And here is the entire story about why gay rights activists living in most antigay countries need help from President Obama :
Gay rights leaders in some of the world’s most homophobic countries have written a letter to President Obama.
They are calling on him to be more consistent with dealing with the governments that are passing anti-LGBTI laws.
The letter, signed by people like Kenya’s Eric Gitari and The Gambia’s Pasamba Jow, suggest the way he dealt with Ugandan politicians should be the same as the way he deals with lawmakers from countries that do not receive the same media attention such as Nigeria or Kyrgyzstan.
‘Some clear response is needed. How can we trust otherwise that the United States will, indeed, stand with us as we fight for our rights?’ they write.
‘Mr. President, we ask that the United States make clear, even now, that steps will be taken to respond, without fail, in any country where governments attack us and deny our rights.
‘We believe that such a policy, clearly enunciated and triggered when dangerous new laws or discriminatory national programs are enacted and purposefully deployed against us, would deter the leaders of our countries from pursuing shameful national agendas that seek to deny the rights of our LGBT brothers and sisters.’
Read the full letter below:
Dear Mr. President:
We are not citizens of your country. We write to you, with respect, because we appreciate your unprecedented public support for the fundamental human rights of lesbian, gay, bisexual and transgender (LGBT) individuals globally, and because we know that your country’s actions carry great consequence in today’s world.
You have promised that the United States will stand with LGBT people in seeking fairness and equality in all of our countries. Many of us can speak to the positive efforts of U.S. embassies in our countries that have given local impact to that promise.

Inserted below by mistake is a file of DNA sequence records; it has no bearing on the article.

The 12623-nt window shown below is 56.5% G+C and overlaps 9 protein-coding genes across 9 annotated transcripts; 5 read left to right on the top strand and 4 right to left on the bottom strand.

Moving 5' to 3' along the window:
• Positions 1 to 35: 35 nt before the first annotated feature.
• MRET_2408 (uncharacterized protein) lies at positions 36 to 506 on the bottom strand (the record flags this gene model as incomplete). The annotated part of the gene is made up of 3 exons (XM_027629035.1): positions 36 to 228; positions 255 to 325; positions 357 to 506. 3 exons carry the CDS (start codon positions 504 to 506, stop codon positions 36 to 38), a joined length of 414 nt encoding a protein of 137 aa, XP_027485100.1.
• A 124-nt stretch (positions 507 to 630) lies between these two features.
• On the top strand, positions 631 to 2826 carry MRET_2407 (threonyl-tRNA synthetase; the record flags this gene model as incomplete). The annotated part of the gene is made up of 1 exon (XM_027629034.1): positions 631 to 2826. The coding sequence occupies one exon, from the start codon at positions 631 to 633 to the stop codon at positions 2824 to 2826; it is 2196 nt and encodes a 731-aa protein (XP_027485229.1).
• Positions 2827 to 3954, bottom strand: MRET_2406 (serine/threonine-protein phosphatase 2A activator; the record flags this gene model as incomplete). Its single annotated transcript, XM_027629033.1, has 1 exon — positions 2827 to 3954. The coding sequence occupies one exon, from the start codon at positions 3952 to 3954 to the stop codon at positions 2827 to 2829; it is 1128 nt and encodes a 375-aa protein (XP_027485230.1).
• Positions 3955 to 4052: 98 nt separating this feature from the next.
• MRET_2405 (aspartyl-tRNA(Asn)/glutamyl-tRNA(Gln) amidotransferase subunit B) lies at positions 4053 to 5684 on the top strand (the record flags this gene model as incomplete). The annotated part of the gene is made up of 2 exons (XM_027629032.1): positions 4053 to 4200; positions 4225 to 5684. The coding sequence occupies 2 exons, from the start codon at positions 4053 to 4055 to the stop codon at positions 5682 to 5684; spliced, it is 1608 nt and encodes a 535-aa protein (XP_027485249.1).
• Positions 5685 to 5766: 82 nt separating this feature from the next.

But if the promise of equal and fair treatment is to be realized, United States policy must be consistent and clear. We ask that it be made so. When Uganda passed a new law threatening the safety, rights and well-being of its LGBT citizens, the U.S. responded clearly. We believe the steps that you took – to deny visas to those responsible for that law, examine how the law might impact U.S. programs, and ensure that no area of your country’s bilateral relationship was immune to a suitable response – have had a positive impact on Uganda’s actions.
But no such actions have been taken toward Nigeria, where a similar law was also recently adopted and is now in effect. No action has been taken toward Brunei, or The Gambia, or Kyrgyzstan, or India, which have all recently increased or re-introduced harsh criminal penalties against LGBT citizens. Not that the response to those counties needs to be identical to the steps taken in Uganda, but surely some clear response is needed. How can we trust otherwise that the United States will, indeed, stand with us as we fight for our rights?
Mr. President, we ask that the United States make clear, even now, that steps will be taken to respond, without fail, in any country where governments attack us and deny our rights. We believe that such a policy, clearly enunciated and triggered when dangerous new laws or discriminatory national programs are enacted and purposefully deployed against us, would deter the leaders of our countries from pursuing shameful national agendas that seek to deny the rights of our LGBT brothers and sisters.
We ask that you stand with us in this struggle, not only for our sake, but also for yours. The better world we seek, and that we believe in, will benefit all of us through increased democracy, security and prosperity, and that vision cannot be achieved without a consistent partnership with the United States. Your leadership now will be viewed by history as an enduring legacy of your Administration.